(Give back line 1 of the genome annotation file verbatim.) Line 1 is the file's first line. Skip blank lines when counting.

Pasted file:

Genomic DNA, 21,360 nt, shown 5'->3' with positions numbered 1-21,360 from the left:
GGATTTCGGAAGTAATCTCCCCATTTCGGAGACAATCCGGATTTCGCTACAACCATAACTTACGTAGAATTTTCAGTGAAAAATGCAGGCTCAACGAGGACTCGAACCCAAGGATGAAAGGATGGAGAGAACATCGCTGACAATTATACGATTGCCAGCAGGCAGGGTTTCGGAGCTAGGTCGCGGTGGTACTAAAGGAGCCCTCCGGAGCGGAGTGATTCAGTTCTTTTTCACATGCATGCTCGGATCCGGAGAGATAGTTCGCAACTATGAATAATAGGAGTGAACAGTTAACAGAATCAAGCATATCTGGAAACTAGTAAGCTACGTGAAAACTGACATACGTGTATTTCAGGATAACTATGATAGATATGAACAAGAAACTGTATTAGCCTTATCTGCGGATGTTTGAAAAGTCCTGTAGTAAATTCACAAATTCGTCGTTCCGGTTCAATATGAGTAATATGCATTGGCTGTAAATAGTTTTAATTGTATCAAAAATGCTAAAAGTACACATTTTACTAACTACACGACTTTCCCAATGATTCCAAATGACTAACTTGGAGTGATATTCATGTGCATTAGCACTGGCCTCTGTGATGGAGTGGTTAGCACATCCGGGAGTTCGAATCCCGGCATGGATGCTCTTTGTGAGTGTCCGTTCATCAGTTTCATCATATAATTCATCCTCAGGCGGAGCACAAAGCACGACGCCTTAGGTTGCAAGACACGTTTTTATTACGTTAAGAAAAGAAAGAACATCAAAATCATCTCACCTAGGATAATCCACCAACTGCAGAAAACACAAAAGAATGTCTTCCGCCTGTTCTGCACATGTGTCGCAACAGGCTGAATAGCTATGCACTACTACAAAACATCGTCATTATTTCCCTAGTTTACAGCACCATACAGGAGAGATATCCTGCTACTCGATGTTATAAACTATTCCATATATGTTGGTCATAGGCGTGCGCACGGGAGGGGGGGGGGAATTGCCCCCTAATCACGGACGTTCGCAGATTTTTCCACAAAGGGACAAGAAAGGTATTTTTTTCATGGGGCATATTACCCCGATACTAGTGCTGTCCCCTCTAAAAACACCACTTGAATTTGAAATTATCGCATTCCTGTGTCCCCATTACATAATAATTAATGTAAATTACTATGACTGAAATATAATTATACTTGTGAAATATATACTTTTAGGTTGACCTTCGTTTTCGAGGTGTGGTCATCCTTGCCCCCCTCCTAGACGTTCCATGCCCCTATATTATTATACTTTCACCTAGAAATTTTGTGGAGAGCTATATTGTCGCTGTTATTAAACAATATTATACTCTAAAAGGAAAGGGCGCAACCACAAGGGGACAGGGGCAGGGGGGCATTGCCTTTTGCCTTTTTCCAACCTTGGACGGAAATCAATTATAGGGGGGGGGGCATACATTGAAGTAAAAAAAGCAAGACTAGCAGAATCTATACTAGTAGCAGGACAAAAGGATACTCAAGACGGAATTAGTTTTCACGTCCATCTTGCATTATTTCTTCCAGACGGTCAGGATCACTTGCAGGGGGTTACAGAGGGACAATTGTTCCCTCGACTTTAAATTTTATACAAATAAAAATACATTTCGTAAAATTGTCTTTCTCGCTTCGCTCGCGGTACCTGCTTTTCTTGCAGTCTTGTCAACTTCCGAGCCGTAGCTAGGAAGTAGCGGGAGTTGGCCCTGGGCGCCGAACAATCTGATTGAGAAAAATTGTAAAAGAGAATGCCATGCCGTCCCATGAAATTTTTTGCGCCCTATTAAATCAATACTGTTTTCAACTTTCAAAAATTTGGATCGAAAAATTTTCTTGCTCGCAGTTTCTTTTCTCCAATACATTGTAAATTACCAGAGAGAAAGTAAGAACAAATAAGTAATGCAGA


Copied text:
Genomic DNA, 21,360 nt, shown 5'->3' with positions numbered 1-21,360 from the left: